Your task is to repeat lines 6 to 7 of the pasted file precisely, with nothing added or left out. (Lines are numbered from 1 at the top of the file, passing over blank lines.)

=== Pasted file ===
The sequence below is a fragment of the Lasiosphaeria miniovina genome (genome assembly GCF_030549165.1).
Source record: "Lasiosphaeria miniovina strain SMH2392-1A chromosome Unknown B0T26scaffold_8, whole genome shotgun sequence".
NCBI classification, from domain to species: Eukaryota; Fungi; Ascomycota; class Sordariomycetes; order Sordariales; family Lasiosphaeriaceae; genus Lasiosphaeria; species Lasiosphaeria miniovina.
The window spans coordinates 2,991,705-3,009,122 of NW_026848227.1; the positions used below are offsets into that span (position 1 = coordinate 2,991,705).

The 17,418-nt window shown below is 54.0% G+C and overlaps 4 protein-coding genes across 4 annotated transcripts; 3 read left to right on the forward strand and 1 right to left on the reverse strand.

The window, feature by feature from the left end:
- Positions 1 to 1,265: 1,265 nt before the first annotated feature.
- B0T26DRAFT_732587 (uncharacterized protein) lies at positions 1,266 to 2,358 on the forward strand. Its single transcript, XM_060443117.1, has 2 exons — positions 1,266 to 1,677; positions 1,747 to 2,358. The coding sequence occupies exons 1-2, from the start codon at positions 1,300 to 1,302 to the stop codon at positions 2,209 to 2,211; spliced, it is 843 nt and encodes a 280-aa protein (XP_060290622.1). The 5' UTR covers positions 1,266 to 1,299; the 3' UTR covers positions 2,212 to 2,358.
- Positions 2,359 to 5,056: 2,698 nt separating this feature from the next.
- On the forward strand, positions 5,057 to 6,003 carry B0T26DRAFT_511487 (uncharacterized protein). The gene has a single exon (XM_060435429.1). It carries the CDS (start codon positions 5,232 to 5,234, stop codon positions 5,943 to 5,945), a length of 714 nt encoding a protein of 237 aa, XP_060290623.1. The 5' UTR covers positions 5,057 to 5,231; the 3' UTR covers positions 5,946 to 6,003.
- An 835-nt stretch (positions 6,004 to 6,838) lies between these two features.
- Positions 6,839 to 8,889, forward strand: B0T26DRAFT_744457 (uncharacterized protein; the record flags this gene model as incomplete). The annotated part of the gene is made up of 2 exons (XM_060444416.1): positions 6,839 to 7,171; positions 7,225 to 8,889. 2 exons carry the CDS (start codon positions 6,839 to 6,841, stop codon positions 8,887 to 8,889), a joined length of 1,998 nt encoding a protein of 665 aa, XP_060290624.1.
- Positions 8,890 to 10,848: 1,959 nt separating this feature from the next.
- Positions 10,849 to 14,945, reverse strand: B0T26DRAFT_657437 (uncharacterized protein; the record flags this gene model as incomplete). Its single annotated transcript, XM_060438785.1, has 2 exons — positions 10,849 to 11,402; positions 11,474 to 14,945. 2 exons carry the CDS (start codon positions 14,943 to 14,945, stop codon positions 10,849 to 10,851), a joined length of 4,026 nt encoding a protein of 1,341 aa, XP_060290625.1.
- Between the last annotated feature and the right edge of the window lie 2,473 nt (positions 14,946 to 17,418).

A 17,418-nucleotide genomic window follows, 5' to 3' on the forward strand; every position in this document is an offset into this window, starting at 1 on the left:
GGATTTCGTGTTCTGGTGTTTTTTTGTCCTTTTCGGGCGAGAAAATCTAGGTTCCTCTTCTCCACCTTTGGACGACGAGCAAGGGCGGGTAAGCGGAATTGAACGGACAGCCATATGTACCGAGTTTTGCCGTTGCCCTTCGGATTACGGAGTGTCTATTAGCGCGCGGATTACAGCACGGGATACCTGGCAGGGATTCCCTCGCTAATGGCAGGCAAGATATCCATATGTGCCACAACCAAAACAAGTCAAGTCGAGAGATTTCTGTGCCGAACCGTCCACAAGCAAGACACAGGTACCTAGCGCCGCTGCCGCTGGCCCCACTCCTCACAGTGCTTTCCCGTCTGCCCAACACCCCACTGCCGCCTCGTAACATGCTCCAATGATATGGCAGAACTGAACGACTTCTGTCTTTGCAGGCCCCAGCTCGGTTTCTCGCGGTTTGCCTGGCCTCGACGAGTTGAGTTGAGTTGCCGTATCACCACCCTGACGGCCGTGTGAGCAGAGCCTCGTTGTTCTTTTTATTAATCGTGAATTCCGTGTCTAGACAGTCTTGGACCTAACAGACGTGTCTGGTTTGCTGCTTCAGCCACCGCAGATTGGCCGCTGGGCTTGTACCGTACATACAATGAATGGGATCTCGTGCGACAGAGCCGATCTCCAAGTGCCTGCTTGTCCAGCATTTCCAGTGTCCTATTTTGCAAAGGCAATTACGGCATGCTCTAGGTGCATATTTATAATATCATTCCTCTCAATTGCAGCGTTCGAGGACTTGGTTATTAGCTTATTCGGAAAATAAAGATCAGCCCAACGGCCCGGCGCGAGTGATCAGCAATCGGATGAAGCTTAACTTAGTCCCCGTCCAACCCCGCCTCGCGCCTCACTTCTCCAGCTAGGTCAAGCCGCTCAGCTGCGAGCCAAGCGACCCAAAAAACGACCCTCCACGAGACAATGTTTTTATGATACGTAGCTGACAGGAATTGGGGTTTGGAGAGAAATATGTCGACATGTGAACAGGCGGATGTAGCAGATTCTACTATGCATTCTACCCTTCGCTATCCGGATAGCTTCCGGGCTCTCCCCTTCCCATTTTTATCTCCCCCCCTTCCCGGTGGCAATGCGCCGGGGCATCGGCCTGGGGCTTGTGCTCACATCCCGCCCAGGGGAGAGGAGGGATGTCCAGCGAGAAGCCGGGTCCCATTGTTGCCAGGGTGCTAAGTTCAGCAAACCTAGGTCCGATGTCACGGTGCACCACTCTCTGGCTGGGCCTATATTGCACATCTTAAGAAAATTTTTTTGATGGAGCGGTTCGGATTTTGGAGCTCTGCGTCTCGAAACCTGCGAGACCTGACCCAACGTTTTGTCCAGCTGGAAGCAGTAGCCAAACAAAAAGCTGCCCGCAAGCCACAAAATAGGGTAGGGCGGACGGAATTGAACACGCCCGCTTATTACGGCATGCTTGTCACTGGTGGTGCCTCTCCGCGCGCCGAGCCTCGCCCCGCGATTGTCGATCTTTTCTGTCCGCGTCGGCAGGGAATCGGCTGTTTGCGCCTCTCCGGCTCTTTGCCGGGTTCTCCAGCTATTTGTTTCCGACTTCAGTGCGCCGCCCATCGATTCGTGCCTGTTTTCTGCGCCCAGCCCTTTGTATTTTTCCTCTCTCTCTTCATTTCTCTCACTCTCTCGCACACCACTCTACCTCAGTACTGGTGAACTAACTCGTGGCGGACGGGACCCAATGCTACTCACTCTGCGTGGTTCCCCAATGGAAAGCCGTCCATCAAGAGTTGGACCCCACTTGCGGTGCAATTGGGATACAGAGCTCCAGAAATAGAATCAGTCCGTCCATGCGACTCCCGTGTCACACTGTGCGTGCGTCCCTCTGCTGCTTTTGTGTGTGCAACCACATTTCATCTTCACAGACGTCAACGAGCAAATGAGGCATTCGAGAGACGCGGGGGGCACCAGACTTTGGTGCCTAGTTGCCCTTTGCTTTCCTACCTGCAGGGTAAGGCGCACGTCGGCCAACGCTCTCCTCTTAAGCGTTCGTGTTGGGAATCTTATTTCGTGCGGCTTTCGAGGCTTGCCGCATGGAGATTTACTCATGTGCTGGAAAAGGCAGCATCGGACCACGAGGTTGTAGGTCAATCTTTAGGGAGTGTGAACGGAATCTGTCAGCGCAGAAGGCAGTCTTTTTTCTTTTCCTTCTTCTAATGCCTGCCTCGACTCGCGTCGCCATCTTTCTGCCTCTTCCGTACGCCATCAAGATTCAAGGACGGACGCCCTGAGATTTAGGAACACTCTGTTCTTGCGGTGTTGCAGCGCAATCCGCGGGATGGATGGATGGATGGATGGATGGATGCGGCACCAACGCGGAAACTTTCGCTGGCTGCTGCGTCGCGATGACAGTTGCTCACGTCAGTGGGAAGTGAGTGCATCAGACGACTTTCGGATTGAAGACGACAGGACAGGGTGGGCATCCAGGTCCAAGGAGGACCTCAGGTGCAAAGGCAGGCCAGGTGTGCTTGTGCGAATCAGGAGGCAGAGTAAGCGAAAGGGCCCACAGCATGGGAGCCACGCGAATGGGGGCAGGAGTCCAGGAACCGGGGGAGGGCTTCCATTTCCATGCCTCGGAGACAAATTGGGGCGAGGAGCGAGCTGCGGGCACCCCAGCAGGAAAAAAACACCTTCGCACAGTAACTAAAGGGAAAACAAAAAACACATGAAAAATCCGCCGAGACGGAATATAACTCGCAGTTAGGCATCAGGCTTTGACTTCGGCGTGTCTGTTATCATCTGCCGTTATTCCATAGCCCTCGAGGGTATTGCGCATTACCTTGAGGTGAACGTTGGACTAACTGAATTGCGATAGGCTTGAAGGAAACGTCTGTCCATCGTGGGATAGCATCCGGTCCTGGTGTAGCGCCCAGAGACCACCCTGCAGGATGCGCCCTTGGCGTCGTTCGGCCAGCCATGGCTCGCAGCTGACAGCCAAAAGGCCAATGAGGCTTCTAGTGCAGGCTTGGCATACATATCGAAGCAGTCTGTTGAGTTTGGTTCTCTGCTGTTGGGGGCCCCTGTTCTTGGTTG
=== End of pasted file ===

The window, feature by feature from the left end:
- Positions 1 to 1,265: 1,265 nt before the first annotated feature.